• If we stay anywhere near our current emissions path, we are facing incalculable catastrophes by century’s end, including rapid sea level rise, massive wildfires, widespread Dust-Bowlification, large oceanic dead zones, and 9°F warming — much of which could be all but irreversible for centuries. And that’s not the worst-case scenario!
  • The consequences for human health and well being would be extreme.

That’s no surprise to anybody who has talked to leading climate scientists in recent years, read my book Hell and High Water (or a number of other books), or followed this blog. Still, it is a scientific reality that I don’t think more than 2 people in 100 fully grasp, so I’m going to review here the past year in climate science. I’ll focus primarily on the peer-reviewed literature, but also look at some major summary reports.

Let’s start with the basics. Heat-trapping greenhouse gases are at unprecedented levels, and the paleoclimate record suggests that even slightly higher levels are untenable:

Since we have record levels of heat-trapping gases, it’s not surprising that we also learned that this was the hottest decade in the temperature record and that the Arctic is the hottest in at least two millenia.

A Hockey Stick in Melting Ice

In two key papers, we learned that the planet is warming from those GHGs just where climate science said it would — the oceans, which is where more than 90% of the warming was projected to end up (see “Skeptical Science explains how we know global warming is happening.“). The key findings in the second study are summed up in this figure:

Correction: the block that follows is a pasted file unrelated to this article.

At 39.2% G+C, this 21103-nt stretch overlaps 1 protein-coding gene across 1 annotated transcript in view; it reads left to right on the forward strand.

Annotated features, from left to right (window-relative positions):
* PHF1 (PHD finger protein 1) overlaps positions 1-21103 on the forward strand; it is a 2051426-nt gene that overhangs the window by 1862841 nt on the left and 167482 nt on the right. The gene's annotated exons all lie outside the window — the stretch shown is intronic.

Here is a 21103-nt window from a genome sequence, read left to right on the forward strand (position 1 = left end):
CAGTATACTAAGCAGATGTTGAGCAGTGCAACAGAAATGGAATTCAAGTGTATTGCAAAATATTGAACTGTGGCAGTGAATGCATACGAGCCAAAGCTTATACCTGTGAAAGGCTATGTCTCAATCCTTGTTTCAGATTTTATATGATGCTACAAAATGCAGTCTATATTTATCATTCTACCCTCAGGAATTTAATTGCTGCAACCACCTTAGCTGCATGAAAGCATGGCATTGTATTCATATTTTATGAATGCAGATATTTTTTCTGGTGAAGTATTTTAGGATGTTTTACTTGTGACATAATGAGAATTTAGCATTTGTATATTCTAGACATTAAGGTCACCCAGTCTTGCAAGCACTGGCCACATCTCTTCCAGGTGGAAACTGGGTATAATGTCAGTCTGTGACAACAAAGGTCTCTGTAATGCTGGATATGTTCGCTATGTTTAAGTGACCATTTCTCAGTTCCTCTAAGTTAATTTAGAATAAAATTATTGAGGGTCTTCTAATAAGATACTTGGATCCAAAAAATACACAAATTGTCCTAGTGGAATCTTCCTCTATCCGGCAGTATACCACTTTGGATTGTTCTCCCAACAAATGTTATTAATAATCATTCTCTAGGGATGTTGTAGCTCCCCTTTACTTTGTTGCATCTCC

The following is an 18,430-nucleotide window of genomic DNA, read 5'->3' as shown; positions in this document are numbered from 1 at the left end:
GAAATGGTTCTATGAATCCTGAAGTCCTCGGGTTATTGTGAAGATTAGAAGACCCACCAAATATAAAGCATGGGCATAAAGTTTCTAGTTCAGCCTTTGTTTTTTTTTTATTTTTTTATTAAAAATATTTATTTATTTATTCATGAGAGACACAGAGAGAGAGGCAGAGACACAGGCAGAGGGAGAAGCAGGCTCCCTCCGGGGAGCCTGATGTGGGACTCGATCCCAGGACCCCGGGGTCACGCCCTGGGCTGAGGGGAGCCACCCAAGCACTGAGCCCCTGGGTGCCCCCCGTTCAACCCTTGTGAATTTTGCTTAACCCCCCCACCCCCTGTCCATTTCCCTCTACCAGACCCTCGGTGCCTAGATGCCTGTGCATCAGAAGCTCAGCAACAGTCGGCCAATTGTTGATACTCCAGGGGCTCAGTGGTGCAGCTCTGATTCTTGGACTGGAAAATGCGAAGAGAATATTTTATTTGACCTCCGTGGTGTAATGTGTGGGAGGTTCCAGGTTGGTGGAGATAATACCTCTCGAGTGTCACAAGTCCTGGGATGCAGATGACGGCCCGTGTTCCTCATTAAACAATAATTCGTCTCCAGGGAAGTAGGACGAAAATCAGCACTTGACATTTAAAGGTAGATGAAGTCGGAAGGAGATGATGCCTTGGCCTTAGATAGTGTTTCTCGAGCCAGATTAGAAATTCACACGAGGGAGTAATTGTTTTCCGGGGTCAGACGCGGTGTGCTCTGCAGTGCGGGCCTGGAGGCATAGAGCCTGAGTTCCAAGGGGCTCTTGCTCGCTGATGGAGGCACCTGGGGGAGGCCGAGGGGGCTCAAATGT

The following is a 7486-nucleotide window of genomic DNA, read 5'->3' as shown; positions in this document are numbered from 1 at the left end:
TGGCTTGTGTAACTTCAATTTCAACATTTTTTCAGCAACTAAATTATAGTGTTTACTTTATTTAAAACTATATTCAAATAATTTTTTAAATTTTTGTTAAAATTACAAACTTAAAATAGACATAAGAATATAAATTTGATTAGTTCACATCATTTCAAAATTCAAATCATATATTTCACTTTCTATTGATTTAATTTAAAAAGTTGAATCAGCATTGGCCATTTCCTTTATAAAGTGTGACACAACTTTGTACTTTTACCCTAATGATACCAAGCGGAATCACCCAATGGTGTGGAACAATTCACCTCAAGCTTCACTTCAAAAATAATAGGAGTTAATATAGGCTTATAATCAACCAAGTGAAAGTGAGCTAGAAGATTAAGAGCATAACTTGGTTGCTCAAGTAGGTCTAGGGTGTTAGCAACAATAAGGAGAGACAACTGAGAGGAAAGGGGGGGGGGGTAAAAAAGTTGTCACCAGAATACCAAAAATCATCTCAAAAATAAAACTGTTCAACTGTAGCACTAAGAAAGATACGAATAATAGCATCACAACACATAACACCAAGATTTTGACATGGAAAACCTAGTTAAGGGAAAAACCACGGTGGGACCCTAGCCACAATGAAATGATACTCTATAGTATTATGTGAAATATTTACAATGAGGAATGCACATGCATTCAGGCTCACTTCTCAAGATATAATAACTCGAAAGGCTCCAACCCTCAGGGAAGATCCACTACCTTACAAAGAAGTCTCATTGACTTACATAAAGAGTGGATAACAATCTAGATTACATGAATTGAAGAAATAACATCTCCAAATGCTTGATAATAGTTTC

Figure [2]: Time series of global mean heat storage (0–2000 m), measured in 108 Jm-2.

That study makes clear that upper ocean heat content, perhaps not surprisingly, is simply far more variable than deeper ocean heat content, and thus an imperfect indicator of the long-term warming trend.

Unexpectedly, even Antarctica appears to be warming:

This global warming is driving melting at extraordinary rates every where we look, including places nobody expected:

And given that unexpectedly fast ice melt, it’s no surprise the science now projects much higher and much faster sea level rise than just a few years ago:

We continued to learn about the dangerous positive carbon-cycle feedbacks that threaten to amplify the impacts of human-caused GHGs.

Indeed, the best evidence is that the climate is now being driven by amplifying feedbacks (see, most notably:

Using the first “fully interactive climate system model” applied to study permafrost, the researchers found that if we tried to stabilize CO2 concentrations in the air at 550 ppm, permafrost would plummet from over 4 million square miles today to 1.5 million. If concentrations hit 690 ppm, permafrost would shrink to just 800,000 square miles: